- £1m for the Centre for Process Innovation, based in the North-East;
- Extensions to the existing Enterprise Zones (benefitting from enhanced tax relief and discounts on business rates) in Science Vale (Oxfordshire), Discovery Park (Kent), Manchester, Mersey Waters, the Humber, Leeds, and Tees Valley, and the creation of new Enterprise Zones in Blackpool and Plymouth.
The Government has also announced a commitment to review regulations together with business to determine where regulation could be inhibiting innovation.
The Government has proposed measures to improve the accessibility of R&D tax credits for smaller businesses, including providing guidance aimed specifically at small firms together with a “roadmap for further improvements over the next 2 years”, due to be published in Summer 2015. From Autumn 2015 HMRC will provide (on request) advance assurances, valid for 3 years, on whether R&D activities of SMEs qualify for tax relief.
The rate of above the line credit available for R&D tax credits will be increased to 11% for qualifying expenditure and the rate of the SME scheme will be increased to 230% from 1 April 2015. However, qualifying expenditure for R&D tax relief will be restricted, so that costs of materials are not eligible.
The liability of academics for Capital Gains Tax arising from the sale of shares in spin-out companies will be reviewed.
Although not announced in this year’s Budget, businesses should also remember that the UK Patent Box regime remains open to new entrants until June 2016.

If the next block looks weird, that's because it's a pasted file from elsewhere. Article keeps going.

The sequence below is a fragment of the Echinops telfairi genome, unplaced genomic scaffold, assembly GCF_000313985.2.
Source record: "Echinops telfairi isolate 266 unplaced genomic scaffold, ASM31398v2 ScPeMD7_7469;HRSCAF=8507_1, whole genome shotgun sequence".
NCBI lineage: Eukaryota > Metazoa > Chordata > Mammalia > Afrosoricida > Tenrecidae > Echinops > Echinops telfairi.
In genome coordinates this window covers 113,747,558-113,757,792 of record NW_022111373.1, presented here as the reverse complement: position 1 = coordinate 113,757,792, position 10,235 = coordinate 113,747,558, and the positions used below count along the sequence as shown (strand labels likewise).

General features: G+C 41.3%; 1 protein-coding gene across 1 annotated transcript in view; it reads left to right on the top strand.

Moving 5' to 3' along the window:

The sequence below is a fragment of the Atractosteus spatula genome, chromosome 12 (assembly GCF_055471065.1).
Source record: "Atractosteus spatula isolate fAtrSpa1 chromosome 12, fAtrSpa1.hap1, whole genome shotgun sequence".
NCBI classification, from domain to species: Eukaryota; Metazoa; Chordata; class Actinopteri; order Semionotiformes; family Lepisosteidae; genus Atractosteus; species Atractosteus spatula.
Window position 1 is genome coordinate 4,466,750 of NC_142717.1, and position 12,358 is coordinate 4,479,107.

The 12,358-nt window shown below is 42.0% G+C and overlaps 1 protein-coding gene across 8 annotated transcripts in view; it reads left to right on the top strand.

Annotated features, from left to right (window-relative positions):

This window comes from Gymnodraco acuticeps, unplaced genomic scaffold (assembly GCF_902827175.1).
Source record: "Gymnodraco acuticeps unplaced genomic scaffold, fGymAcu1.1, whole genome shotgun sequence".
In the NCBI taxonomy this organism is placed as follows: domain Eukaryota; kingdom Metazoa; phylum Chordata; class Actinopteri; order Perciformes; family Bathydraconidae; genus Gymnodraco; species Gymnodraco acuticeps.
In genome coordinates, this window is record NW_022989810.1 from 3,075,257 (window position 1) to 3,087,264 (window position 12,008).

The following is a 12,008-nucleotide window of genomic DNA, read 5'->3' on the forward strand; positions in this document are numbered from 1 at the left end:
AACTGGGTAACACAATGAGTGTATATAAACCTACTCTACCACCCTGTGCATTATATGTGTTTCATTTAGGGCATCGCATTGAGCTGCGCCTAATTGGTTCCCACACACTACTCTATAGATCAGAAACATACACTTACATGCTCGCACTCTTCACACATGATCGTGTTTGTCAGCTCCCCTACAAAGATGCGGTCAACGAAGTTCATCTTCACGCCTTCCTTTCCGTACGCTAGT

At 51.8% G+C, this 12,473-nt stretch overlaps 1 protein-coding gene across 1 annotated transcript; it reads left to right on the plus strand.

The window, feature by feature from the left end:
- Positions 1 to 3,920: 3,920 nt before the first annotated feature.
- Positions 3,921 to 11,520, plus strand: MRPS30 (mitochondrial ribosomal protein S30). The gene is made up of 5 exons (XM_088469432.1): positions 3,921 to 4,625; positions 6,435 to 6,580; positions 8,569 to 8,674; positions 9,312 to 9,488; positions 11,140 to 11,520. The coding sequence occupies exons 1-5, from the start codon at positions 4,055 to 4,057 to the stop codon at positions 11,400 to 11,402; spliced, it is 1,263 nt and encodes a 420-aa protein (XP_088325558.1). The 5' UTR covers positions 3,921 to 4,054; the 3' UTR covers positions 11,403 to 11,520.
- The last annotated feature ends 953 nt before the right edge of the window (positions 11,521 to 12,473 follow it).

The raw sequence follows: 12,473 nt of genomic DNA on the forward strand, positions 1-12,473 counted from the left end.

Subject to approval, the following amendments have been proposed for the Enterprise Investment Scheme (EIS), Seed EIS (SEIS) and Venture Capital Trust (VCT) relief schemes:
- Introduction of a £15m (or £20m for “knowledge-intensive companies”) cap on total investment received under qualifying venture capital schemes;
- A limitation that companies must now be less than 12 years old to qualify for EIS or VCT investment, unless the investment is for a “substantial change in activity”;
- A doubling of the employee threshold for “knowledge-intensive” companies;
- A proposal to remove the requirement for companies to have spent 70% of SEIS investment before qualifying for EIS or VCT funding.
Oil and Gas
Against the backdrop of declining oil and gas prices, the Chancellor has announced:
- A new Investment Allowance for businesses investing in the North Sea oil and gas fields;
- Cuts in Petroleum Revenue Tax from 50 to 35% and in the Supplementary Charge from 30 to 20%;
- £20m in funding for seismic surveys of the UK Continental Shelf;
- Allowances for development of high pressure, high temperature projects, with partial exemption of profit from the Supplementary Charge.
The following measures have been announced:
- Extension of the broadband connection voucher scheme (supporting broadband internet upgrades for SMEs) to a total of 50 cities from 1 April (the scheme remains open until March 2016);
- £600m to support the clearing of the 700 MHz spectrum for 4G mobile communications.